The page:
In Miasa Barron, et al. v. Abbott Laboratories, Inc., the Missouri Court of Appeals recently affirmed a verdict by a St. Louis jury awarding $15 million in compensatory damages and $23 million punitive damages for birth defects caused by the antiepileptic drug Depakote.  While there were other issues, the central liability question was whether Abbott adequately warned about the dangers of birth defects from using Depakote during pregnancy. [Continue Reading]

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Technology, Manufacturing & Transportation
Product Liability Practice
Manufacturers work hard to develop material goods and product designs that are high-quality, safe and durable. We understand your commitment to excellence and commit ourselves to defending you against product liability allegations. Husch Blackwell’s Product Liability team has insight into your industry-specific challenges. [More information]
Product Liability Monitor Archive
November 2016

1941 US Army Air Force Lieutenants
U.S. Army Air Force Lieutenants Harry Brown, Phillip Rasmussen, Ken Taylor, George Welch and Lewis Sanders

On December 7, 1941 most of the Army’s aircraft in Hawaii were neatly lined up at Hickam and Wheeler Fields, and were destroyed on the ground. But a few P-40 and P-36 fighters stationed at outlying airstrips on Oahu escaped. A number of Army pilots, some sleeping off a Saturday night of carousing, were awakened by the attack, hastily made their way to these primitive fields, and took off to undertake the air defense of Pearl Harbor that morning.

Continue Reading Air Safety: The December 7, 1941 Air Defense of Pearl Harbor

airplaneOn May 19, 2016 at 9:09 p.m. local time (23:09 UMT)[1] EgyptAir Flight MS 804, an Airbus A320, departed Paris bound for Cairo carrying 56 passengers and 10 crew. Its scheduled arrival time was 01:15 UMT.  At 23:24 UMT the aircraft entered Greek airspace. Air traffic controllers last spoke with the pilot, who reported no problems, at 23:48 UMT.  At 00:26 UMT data reported by the ACARS (Aircraft Communications Addressing and Reporting System) satellite communications system indicated smoke in the forward lavatory. One minute later, at 00:27 UMT, ACARS reported smoke in the avionics bay below the cockpit and a fault in the right side cockpit window. At the same time air traffic controllers attempted to contact the aircraft, but despite repeated efforts no response was received. The aircraft disappeared from radar at 00:29.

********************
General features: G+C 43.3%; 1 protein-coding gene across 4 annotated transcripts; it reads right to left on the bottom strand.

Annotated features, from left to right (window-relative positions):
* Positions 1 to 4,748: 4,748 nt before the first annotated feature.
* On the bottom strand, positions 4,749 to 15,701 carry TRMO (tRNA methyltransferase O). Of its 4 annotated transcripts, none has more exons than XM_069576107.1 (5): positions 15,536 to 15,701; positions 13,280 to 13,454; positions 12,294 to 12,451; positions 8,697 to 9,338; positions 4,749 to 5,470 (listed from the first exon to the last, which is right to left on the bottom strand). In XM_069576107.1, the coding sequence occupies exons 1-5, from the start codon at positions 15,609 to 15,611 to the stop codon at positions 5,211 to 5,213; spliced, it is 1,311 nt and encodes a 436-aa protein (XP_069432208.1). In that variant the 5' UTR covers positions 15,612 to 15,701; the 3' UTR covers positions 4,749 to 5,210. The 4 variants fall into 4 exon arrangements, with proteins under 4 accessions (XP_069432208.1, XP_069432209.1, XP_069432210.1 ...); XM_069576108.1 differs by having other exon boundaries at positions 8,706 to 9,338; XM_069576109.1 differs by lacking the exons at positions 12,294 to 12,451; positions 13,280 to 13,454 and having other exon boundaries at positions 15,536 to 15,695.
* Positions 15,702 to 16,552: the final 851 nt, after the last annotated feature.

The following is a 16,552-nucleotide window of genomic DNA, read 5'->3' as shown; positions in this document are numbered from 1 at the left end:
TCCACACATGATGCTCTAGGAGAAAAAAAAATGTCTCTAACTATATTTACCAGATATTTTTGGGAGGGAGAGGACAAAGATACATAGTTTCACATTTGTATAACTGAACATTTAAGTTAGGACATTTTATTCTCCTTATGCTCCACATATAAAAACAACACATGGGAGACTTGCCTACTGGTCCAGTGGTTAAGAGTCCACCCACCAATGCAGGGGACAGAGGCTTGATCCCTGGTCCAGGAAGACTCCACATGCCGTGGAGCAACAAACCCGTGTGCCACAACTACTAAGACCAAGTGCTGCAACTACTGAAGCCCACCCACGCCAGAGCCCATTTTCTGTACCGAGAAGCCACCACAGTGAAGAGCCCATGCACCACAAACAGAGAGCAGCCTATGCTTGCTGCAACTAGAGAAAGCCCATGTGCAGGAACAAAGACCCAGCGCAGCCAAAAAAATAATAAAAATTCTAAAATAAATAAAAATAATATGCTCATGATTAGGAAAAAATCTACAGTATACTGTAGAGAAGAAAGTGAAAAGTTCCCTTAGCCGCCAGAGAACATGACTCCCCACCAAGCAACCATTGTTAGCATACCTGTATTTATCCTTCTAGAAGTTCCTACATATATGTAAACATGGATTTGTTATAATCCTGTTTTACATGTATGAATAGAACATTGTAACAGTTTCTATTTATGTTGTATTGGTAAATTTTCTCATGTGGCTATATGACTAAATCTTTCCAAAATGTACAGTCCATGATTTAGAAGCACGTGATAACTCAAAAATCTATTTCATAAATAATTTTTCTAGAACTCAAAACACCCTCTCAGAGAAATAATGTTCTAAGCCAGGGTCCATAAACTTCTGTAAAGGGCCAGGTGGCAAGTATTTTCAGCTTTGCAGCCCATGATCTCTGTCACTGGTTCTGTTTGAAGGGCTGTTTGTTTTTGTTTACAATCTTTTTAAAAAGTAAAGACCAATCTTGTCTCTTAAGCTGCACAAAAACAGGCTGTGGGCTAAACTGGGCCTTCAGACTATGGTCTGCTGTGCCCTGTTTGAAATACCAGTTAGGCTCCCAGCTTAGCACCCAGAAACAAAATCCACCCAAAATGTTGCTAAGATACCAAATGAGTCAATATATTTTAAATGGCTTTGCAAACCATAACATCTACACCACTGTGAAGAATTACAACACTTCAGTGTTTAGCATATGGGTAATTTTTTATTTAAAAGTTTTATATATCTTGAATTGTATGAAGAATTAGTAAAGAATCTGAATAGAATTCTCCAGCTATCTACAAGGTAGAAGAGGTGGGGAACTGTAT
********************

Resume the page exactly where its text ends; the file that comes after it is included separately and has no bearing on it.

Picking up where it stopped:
Radar returns indicated that the aircraft first deviated 90 degrees to the left of its flightpath, then made a full 360 degree circle to the right, while descending from 38,000 feet to 10,000 feet of altitude before disappearing at 00:30 UMT, approximately 175 miles north of the Egyptian Mediterranean coast.

Continue Reading Air Safety: The Fate of EgyptAir Flight 804

Product Liability Monitor

November 8, 2016
New Developments
Does Talc Cause Cancer? Scientific Evidence in the Courtroom
By Alan Hoffman

This year juries returned verdicts totaling nearly $200 million in three Missouri cases claiming that ovarian cancers is caused by using talcum powder products. By contrast, in September a New Jersey Superior Court excluded expert opinions offered to support such claims and granted defense motions for summary judgment in two pending cases. What scientific evidence is there concerning the causal connection, or lack of it, between talc use and ovarian cancer? [Continue Reading]

Autonomous Vehicles and Asimov’s Three Laws of Robotics
By Eric B. Krauss

The Three Laws of Robotics are not laws in the traditional sense. They are neither rules passed by a community to regulate its members nor scientific facts proven by observation to govern natural phenomena, but rather a work of literature, devised by science fiction author Isaac Asimov. These “laws” reflect common-sense maxims for human relationships: that people should not harm others; that they should obey the standards of their communities; and that people should not engage in self-destructive behavior.  The difference between humans and computers is that humans have free will, while computer behavior is governed by software and programming devised by humans.[Continue Reading]

Court Dismisses the Sandy Hook Shooting Suit
By Dan Jaffe

On October 14, 2016 Connecticut Superior Court Judge Barbara Bellis dismissed the Sandy Hook shooting victims’ suit against Remington Arms Company and Bushmaster Firearms International. Judge Bellis held that the plaintiffs’ claims are barred by the Protection of Lawful Commerce in Arms Act, 15 U.S.C. §§ 7901, et seq. (PLCAA), and did not fall within any exception to immunity from liability set forth in the PLCAA. [Continue Reading]

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Technology, Manufacturing & Transportation
Product Liability Practice
Manufacturers work hard to develop material goods and product designs that are high-quality, safe and durable. We understand your commitment to excellence and commit ourselves to defending you against product liability allegations. Husch Blackwell’s Product Liability team has insight into your industry-specific challenges. [More information]
Product Liability Monitor Archive
October 2016